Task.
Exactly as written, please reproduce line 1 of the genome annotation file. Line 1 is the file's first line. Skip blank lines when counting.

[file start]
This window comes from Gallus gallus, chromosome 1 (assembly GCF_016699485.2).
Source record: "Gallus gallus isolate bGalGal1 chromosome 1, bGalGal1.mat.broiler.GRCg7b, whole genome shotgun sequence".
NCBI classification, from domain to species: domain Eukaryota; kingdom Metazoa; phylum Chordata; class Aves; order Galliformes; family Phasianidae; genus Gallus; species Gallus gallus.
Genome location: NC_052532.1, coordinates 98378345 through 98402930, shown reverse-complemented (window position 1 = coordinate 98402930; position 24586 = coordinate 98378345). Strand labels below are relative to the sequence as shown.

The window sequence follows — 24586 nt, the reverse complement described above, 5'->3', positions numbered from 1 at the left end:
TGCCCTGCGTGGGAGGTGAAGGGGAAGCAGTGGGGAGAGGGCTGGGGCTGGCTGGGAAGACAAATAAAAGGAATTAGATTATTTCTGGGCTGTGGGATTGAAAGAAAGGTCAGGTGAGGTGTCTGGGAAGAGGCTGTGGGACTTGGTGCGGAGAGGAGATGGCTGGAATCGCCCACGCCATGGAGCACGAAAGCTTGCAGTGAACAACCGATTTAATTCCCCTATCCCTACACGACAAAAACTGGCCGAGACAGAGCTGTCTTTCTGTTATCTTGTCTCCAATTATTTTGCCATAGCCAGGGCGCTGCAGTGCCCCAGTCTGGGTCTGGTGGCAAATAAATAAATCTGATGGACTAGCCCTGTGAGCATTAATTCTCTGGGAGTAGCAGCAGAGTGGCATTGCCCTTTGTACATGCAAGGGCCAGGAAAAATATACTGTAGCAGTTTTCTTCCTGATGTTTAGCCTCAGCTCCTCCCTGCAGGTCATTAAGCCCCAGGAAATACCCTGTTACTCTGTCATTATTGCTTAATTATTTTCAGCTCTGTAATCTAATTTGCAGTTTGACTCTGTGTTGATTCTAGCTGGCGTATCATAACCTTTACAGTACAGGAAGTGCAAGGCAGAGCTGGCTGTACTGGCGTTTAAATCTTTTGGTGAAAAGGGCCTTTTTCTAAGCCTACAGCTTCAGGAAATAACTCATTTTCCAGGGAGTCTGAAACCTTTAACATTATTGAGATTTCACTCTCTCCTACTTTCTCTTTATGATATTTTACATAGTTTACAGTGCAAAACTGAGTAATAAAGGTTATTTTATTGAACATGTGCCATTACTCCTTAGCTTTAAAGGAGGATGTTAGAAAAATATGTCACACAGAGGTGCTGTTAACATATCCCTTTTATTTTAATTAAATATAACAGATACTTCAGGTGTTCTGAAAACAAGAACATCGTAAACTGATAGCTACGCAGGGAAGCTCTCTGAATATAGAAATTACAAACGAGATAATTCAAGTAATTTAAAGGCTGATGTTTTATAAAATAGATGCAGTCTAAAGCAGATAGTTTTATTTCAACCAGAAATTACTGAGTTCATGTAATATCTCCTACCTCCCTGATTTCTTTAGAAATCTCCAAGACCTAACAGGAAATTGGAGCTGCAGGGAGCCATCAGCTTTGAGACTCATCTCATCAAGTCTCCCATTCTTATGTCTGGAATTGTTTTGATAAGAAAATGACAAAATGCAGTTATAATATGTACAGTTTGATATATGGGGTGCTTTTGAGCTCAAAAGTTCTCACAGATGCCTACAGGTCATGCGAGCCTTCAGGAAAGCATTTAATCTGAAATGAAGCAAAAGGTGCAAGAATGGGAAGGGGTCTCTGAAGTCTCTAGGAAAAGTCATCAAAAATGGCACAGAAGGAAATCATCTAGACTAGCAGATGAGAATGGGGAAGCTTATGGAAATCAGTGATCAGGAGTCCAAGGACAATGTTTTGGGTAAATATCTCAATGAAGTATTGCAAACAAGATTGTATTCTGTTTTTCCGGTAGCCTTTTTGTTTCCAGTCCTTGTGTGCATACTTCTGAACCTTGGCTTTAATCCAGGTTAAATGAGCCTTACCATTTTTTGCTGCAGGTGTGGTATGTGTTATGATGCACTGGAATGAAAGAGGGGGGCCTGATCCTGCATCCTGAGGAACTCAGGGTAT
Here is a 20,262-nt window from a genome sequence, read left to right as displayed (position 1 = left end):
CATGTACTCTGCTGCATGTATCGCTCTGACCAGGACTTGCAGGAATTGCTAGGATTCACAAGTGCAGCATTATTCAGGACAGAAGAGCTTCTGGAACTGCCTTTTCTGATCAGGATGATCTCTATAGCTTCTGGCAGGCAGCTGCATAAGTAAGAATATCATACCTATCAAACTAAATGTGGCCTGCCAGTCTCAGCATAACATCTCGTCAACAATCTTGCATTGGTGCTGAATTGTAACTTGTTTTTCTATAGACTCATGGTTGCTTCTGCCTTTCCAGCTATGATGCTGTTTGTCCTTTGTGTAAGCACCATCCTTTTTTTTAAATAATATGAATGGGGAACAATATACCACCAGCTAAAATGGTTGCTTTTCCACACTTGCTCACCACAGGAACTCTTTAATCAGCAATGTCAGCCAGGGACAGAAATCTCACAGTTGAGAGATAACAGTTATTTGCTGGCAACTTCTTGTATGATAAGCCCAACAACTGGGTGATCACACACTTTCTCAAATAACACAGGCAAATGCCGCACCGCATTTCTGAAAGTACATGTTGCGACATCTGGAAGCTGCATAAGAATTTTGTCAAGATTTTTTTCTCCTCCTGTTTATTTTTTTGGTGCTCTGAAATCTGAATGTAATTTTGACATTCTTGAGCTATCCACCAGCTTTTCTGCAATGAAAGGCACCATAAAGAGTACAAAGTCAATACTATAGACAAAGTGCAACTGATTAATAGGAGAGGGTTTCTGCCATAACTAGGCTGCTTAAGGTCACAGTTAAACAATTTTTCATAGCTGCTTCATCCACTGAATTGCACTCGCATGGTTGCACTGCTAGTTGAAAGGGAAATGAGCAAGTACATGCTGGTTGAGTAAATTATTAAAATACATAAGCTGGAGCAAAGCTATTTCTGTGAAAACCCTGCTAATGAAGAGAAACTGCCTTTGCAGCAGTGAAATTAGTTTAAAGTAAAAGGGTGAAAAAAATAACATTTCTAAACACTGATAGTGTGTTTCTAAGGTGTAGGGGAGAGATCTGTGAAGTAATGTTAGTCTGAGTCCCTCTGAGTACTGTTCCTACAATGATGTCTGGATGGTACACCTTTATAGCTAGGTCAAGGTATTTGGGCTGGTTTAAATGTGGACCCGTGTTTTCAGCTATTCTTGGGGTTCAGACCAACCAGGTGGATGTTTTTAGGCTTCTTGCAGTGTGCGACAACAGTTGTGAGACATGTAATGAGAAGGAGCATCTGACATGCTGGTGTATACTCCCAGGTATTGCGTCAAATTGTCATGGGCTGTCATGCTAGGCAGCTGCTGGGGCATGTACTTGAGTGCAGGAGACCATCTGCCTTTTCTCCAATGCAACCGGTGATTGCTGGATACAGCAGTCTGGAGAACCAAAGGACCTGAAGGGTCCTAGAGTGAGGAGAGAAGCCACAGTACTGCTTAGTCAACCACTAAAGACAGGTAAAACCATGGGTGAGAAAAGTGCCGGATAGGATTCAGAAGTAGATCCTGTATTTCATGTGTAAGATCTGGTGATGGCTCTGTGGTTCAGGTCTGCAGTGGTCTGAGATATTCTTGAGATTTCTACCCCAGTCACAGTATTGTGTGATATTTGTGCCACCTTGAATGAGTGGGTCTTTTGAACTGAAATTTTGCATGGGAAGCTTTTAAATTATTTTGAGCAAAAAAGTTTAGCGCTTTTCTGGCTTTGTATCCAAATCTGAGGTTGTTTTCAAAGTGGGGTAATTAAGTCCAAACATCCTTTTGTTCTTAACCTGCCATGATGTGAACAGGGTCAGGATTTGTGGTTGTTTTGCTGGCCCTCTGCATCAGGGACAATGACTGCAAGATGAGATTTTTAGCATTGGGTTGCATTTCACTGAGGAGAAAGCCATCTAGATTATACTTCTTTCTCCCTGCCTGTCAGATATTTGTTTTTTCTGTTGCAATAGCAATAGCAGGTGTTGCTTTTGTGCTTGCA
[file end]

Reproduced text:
This window comes from Gallus gallus, chromosome 1 (assembly GCF_016699485.2).